Rather than presenting a heightened fable with primary colors bleeding onto the screen, Guadagnino employs a cold and stark color scheme that exists somewhere between Kubrickian pristineness and documentary realism. The choice is crucial for serving the film’s 1977 West Berlin setting. In an interesting left turn from the original, the political turmoil in the midst of the German Autumn is frequently mentioned by characters in the narrative (in addition to radio and television broadcasts).
Consequently, the film has a pervasive historical weight. The choice feels like an interesting commentary on the events of the academy. The central dance piece (Volk) could be considered an embodiment of the German people and the witches’ infighting represents a war for whether or not the people have control of their artistic expression.
Tilda Swinton appears as three characters in the film. The choice is equally interesting in illustrating an internal battle for the German soul. Helena Markos (elected head witch of the coven) seeks to carry on the atrocities of the country’s blood-soaked past by preying on the young and innocent. Whereas, Dr. Josef Klemperer chooses to be the sole individual who will no longer turn a blind eye to the savagery. This is due to his experiences with his wife and the Holocaust. This is made all the more palpable when he says in the third act, “There are a lot of guilty men in Germany, I am not one of them.” Blanc exists in the middle as a complicit instigator, who in a sense is carrying out the orders of a ruling power much like many of the men and women who served under the Nazi regime.
At the same time, the instructor’s relationship with Bannion encapsulates the film’s preoccupation with motherhood. Blanc’s teachings about opening oneself and being part of something larger are as applicable to a young woman dealing with the problems of the external world as much as ballet. With this in mind, Bannion’s journey is equally about an awakening of maternal instincts and a literal ascension to motherhood.
Swinton casts the biggest impression as Blanc. Her maternal outpouring is illustrated in sweet and caring gestures that feel like an extension of her art form. As the young Bannion, Dakota Johnson impresses with a versatile physicality that lends her sequences a raw visceral power.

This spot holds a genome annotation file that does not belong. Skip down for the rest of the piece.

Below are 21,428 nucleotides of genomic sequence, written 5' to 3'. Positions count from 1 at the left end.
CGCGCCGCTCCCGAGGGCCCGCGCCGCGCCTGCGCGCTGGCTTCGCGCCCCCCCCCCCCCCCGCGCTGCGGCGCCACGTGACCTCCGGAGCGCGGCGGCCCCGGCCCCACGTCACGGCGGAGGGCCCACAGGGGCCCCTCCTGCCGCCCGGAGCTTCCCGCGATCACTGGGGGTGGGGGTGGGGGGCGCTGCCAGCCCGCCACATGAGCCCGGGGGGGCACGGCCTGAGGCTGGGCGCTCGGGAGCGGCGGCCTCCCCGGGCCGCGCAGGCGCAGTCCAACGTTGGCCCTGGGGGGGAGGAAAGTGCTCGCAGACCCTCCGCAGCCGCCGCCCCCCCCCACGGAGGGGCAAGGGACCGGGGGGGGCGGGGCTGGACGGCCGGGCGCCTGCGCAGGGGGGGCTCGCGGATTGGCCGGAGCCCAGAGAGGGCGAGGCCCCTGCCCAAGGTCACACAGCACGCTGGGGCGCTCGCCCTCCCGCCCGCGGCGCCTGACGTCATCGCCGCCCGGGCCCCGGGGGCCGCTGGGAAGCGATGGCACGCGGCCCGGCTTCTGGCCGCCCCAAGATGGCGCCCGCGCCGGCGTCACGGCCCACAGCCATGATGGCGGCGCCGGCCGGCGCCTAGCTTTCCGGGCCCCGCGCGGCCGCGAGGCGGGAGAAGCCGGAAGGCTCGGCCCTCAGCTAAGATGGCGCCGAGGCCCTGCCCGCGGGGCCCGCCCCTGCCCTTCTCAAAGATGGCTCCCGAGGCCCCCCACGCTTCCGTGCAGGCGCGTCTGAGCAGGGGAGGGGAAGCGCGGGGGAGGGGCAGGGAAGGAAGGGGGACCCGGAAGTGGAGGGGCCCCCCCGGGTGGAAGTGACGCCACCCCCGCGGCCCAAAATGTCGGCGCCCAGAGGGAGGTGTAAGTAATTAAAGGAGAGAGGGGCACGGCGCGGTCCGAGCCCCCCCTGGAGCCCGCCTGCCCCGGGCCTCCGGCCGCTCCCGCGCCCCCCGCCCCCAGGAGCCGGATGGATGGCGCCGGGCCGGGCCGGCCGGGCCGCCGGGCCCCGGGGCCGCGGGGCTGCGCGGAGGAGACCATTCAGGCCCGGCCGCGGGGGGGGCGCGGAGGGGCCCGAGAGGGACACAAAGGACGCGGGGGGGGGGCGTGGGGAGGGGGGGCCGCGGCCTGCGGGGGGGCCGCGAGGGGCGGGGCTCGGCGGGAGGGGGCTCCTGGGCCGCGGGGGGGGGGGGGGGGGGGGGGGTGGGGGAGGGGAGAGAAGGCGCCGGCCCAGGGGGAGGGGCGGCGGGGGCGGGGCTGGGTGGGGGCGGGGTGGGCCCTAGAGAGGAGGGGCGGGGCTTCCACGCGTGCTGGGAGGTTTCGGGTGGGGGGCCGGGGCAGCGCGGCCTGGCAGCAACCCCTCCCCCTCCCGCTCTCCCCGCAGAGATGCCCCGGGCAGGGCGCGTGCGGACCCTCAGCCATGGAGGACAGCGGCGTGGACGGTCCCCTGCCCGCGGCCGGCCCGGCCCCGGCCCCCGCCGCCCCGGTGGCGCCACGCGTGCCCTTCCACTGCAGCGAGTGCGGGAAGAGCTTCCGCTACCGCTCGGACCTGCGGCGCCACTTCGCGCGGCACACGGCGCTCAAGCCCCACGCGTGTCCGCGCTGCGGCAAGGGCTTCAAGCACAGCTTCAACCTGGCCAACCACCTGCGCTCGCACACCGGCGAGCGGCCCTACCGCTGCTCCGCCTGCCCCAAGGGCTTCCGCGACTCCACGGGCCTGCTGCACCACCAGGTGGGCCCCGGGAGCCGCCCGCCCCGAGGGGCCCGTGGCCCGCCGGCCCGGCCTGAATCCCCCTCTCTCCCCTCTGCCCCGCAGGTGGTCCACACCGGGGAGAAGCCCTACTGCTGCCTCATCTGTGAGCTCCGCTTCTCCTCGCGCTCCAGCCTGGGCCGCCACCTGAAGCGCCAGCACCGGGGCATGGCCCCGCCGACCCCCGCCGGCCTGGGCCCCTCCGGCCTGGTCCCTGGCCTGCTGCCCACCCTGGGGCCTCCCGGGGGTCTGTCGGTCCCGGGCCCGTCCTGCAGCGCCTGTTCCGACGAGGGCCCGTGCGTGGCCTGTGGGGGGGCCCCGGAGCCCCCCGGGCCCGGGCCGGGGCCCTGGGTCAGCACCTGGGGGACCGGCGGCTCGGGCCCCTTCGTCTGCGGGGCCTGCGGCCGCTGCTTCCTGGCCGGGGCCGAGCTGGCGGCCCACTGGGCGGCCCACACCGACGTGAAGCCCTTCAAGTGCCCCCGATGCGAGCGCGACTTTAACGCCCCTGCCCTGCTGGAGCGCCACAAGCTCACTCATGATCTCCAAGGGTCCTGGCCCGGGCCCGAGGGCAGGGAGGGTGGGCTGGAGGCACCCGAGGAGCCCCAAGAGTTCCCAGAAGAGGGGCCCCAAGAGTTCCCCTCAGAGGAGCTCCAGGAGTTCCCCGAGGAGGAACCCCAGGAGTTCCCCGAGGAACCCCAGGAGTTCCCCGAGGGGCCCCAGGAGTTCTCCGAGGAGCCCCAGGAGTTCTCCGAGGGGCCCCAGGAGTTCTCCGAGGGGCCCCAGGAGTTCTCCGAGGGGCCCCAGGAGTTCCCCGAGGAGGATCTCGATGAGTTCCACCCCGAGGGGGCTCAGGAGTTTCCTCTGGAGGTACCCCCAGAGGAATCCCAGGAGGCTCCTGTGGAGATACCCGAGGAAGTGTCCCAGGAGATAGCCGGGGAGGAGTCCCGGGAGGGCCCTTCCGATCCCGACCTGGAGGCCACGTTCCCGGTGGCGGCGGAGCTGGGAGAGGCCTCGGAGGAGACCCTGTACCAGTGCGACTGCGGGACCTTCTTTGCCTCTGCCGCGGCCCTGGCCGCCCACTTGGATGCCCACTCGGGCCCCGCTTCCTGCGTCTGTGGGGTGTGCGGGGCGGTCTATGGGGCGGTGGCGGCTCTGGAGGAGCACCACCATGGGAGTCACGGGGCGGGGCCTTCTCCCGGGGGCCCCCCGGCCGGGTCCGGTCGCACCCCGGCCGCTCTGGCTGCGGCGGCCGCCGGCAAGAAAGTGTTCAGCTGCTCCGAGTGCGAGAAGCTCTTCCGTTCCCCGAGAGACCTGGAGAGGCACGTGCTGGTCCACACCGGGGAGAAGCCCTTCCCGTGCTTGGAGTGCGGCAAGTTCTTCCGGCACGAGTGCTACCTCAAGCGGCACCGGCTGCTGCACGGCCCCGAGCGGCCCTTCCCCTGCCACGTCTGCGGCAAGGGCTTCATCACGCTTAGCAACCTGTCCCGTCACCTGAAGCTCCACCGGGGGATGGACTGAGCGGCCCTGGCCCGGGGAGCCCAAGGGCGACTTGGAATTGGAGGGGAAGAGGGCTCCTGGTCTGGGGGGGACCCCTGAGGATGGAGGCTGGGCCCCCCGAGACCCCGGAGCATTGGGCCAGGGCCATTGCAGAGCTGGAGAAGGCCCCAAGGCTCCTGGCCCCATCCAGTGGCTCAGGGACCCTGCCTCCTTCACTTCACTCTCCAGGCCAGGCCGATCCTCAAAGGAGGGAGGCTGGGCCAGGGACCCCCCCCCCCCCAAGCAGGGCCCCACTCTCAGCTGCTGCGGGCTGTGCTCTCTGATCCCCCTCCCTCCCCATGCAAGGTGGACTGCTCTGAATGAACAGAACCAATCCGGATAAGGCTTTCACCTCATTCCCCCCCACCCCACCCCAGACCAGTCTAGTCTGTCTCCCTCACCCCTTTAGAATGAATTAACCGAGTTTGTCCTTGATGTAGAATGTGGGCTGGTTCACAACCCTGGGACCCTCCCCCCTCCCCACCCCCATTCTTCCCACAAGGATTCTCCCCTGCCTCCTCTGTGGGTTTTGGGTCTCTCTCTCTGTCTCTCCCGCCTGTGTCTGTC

In fact, some of the film’s most striking moments wield Bannion’s swift balletic movements as an instrument of the witches’ will. One particular cross-cutting sequence disturbs in contrasting the euphoria of creative expression and the literal physical damage it has on a dancer’s body.
Aside from its nightmarish imagery and harrowing instances of cross-cutting, Suspiria truly got under my skin with its subdued moments. Like Roman Polanski, Guadagnino understands how to turn seemingly ordinary situations into instances of acute uneasiness. One sequence has an impressive continuous long shot that travels the full length of a kitchen. Throughout, we see dishes being clean and plates being put away. Whilst this is occurring, we hear a meeting between the members of the coven, who are voting on their new leader.
The sequence takes one of the appealing aspects of the original, which was this sense of the witches pervading every corner of the film, and filters that feeling through a prism of normalcy. The scene is additionally elevated by Thom Yorke’s beautifully haunting score that serves as a good replacement for Goblin’s assaultive prog rock music.
In many ways, Suspiria feels like the heir to Stanley Kubrick’s The Shining. Like the 1980 film, it has a surreal moment that defies comprehension. At the same time, it also shares that film’s understanding of the horror coming from a slow creeping dread of the supernatural having complete sway over the mundane. Like Kubrick’s film, Suspiria presents the audience with a puzzle of a movie and invites them to fit its various pieces together.
This undoubtedly makes Suspiria an ambitious horror film. It may be trying to some, baffling to most, but for those who are seduced, it is a persistently engrossing and unnerving experience that admirably attempts to combine historical weight and primordial pathos.